Recently, my wife and I were listening to an interview on NPR….I can’t even recall the subject….when we were both struck by the response given to a question. The interviewer asked some sort of normal media “forced choice” kind of question, you know, something like ” what is correct– this thing or that thing?” Normally, when we hear such a question, we naturally believe we have to answer with A or B.
However, in this case the respondent said something to the effect that “the issue is more nuanced than that, it doesn’t really lend itself to a binary answer.” We both thought, “what an elegant response to the question”. In other words, the matter at hand is more complex than something we can answer with one of two ways.
The fact is, most modern issues are complex. Complexity means that some system has an interplay of interdependent parts such that when you change one thing in the system, it proceeds to change another thing which then changes another thing and on and on. Sometimes it comes back and re-alters the thing you started with in a kind of loop. Frequently, great complexity keeps us from realizing how what we think we want to do will actually impact things in the long run. When these unexpected things turn bad, we call them “unintended consequences”.
Yet, we humans have a natural tendency to see things in yes-no, right-wrong, black-white kinds of ways. Our evolutionary history has rewarded us for making quick judgments to pick one choice over another, in moments of crisis these can ensure our survival. If a boulder is rolling down a hill towards me, my survival counts on my accessing the situation rapidly and making a quick choice to run. No nuances there.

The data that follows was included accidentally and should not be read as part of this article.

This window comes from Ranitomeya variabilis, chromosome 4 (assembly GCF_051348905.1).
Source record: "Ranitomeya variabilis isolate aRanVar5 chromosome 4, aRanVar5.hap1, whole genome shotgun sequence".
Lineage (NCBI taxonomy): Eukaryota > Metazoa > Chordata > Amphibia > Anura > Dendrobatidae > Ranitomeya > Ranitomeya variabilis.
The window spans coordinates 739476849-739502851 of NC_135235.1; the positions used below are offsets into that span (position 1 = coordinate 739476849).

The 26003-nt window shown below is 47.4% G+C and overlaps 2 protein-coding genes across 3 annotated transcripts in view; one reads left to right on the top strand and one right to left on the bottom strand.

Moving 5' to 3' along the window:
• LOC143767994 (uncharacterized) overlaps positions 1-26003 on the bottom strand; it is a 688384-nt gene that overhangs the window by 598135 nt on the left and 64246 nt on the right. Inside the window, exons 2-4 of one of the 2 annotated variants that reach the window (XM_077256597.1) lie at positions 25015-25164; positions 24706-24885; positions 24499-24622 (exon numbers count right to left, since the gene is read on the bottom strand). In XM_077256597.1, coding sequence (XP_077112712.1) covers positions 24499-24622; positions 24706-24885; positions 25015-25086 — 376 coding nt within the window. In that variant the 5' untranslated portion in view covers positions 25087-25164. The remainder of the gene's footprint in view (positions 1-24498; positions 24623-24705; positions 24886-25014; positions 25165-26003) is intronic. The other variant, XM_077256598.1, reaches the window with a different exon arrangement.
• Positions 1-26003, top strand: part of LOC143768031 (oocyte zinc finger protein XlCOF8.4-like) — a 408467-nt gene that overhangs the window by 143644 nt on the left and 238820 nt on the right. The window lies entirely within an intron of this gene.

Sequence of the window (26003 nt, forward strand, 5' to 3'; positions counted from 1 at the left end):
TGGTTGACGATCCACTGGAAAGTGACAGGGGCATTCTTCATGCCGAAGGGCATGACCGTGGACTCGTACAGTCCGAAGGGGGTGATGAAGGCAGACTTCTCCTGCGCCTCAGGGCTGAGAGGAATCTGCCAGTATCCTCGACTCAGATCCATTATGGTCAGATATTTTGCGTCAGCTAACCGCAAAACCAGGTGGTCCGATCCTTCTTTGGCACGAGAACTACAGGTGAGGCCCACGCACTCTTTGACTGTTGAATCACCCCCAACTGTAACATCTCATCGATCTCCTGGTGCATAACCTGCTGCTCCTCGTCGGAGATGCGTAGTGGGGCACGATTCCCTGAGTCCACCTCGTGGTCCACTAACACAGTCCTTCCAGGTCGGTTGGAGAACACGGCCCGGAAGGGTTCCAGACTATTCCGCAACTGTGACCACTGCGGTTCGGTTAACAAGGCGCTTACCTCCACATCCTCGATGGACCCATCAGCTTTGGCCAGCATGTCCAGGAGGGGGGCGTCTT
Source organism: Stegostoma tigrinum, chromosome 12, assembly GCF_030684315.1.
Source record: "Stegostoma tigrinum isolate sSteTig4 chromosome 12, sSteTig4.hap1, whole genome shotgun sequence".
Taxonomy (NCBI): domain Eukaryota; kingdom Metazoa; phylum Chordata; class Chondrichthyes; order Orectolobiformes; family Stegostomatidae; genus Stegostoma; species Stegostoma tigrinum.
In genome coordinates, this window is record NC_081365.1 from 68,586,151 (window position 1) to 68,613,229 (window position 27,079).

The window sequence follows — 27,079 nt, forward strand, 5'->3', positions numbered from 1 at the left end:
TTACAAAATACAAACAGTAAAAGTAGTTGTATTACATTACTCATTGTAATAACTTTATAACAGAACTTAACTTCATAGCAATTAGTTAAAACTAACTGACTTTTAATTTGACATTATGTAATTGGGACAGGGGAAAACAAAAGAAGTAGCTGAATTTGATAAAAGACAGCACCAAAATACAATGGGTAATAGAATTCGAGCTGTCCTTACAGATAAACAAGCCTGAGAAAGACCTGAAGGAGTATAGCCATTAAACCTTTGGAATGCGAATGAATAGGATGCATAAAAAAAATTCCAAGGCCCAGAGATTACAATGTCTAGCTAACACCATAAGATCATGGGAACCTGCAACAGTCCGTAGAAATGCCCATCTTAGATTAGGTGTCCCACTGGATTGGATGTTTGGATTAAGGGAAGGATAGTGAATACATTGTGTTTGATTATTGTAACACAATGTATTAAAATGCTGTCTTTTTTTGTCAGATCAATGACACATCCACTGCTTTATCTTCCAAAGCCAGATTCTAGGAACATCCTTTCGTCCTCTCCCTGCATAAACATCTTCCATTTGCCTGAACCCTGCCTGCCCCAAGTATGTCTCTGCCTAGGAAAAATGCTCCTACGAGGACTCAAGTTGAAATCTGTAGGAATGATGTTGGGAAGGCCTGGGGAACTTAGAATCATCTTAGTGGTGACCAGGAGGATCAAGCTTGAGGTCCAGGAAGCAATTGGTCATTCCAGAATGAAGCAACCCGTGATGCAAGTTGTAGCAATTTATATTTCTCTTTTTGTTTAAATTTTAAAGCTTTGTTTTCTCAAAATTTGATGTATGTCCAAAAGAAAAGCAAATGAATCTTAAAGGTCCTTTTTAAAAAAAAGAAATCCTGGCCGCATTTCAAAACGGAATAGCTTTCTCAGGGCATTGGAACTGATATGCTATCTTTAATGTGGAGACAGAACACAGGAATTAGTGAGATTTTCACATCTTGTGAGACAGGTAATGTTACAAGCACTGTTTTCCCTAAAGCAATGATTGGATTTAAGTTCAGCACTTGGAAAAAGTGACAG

However as we have continued to evolve, our social systems and issues have grown in such complexity that applying quick “either-or” kinds of responses frequently are not in our best interest. In other words, future survival requires our evolving the skill of transcending our hardwired tendencies towards black and white thinking and realize that situations are “more nuanced”.
Two Ways of Analyzing the World
There’s an old joke that I have mentioned before…..it goes like this: “There are two types of people in the world, those who divide things into two categories and those who don’t.” The joke is that the one making the statement is telling us which category they are in.
It would be easy to say that some people only use black and white thinking while others realize and weigh the nuances….but that would not be true. Almost all of us can access and use both ways of viewing the world. In some cases, I am binary in how I analyze a situation. In other cases, I realize that the issue doesn’t “lend itself to binary thinking”.
However even though most of us can tap into both ways of seeing things, there does appear to be an evolutionary arc towards higher levels of recognizing complexity. And, our world experiences tend to show us that some people tend towards either-or thinking while others are more comfortable with complexity.